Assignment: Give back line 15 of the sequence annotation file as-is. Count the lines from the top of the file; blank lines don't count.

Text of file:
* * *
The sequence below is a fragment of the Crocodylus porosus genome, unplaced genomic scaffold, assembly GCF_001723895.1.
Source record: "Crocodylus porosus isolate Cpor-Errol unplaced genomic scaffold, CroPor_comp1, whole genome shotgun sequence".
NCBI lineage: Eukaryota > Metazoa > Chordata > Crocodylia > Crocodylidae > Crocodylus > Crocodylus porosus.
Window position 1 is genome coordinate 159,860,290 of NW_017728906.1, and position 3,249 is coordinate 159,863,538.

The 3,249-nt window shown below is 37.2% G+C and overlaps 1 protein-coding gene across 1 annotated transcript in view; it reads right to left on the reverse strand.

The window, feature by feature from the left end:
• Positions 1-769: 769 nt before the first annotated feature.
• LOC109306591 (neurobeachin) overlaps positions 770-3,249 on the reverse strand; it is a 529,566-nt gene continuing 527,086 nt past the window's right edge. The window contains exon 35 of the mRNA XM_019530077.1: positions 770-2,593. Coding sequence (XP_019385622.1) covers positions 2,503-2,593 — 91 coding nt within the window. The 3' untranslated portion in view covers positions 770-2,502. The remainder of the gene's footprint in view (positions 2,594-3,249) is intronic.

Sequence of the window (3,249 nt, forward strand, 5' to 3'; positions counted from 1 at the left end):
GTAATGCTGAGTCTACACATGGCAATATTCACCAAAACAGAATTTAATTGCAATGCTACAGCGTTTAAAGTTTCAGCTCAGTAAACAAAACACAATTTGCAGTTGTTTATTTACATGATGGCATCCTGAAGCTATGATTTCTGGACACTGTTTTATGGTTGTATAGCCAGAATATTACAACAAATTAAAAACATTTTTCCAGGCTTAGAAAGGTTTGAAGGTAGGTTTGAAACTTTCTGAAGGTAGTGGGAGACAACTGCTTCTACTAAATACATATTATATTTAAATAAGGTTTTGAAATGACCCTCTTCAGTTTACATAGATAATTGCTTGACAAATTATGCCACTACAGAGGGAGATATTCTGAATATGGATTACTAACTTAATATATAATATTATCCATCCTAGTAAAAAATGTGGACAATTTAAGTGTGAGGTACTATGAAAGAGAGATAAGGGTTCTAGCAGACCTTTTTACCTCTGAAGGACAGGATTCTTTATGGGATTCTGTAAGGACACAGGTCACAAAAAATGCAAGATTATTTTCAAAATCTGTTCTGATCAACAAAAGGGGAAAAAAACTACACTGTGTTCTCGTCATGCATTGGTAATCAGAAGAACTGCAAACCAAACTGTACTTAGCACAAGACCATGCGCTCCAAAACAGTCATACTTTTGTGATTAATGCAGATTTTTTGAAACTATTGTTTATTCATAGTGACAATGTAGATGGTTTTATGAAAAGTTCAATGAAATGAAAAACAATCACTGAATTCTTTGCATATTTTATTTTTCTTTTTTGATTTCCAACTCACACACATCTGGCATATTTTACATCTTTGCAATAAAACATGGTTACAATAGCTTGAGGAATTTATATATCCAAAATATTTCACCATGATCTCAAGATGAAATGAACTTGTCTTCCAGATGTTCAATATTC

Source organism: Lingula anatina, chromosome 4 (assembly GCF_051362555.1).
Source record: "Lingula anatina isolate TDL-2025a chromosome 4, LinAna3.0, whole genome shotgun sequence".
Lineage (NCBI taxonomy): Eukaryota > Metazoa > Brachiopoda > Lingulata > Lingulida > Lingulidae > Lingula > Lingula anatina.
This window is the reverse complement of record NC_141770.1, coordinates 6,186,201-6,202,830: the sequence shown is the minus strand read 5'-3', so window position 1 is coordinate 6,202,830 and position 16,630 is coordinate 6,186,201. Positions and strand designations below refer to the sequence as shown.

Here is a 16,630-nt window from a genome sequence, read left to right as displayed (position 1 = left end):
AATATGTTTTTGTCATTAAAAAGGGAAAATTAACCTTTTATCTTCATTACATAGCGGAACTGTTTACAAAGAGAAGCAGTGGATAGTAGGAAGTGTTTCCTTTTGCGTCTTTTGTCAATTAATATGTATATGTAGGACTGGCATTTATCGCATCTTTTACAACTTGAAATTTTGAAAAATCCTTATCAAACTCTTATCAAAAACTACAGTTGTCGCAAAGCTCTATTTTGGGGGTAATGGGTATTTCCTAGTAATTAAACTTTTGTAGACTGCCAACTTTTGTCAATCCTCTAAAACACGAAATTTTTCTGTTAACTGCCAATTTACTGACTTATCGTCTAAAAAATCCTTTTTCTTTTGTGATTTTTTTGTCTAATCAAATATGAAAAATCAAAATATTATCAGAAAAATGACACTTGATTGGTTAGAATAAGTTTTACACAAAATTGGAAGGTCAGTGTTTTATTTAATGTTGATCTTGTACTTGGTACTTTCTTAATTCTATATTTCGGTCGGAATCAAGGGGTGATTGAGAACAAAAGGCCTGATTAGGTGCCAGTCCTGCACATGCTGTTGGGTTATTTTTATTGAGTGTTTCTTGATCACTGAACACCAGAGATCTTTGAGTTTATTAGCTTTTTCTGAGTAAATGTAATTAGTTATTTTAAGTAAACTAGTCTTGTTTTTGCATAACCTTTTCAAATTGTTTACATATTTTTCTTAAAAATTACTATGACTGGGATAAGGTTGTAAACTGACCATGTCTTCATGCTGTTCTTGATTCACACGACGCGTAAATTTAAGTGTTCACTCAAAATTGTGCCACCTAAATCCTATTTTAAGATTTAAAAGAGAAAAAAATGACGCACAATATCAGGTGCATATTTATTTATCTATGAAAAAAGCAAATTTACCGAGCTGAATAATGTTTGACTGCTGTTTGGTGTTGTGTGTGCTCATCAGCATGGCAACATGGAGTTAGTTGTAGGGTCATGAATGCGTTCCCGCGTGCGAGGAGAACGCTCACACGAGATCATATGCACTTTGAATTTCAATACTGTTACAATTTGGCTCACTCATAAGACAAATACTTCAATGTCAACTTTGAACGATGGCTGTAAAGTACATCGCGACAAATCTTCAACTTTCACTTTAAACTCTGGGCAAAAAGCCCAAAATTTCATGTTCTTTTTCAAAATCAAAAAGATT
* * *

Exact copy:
Here is a 16,630-nt window from a genome sequence, read left to right as displayed (position 1 = left end):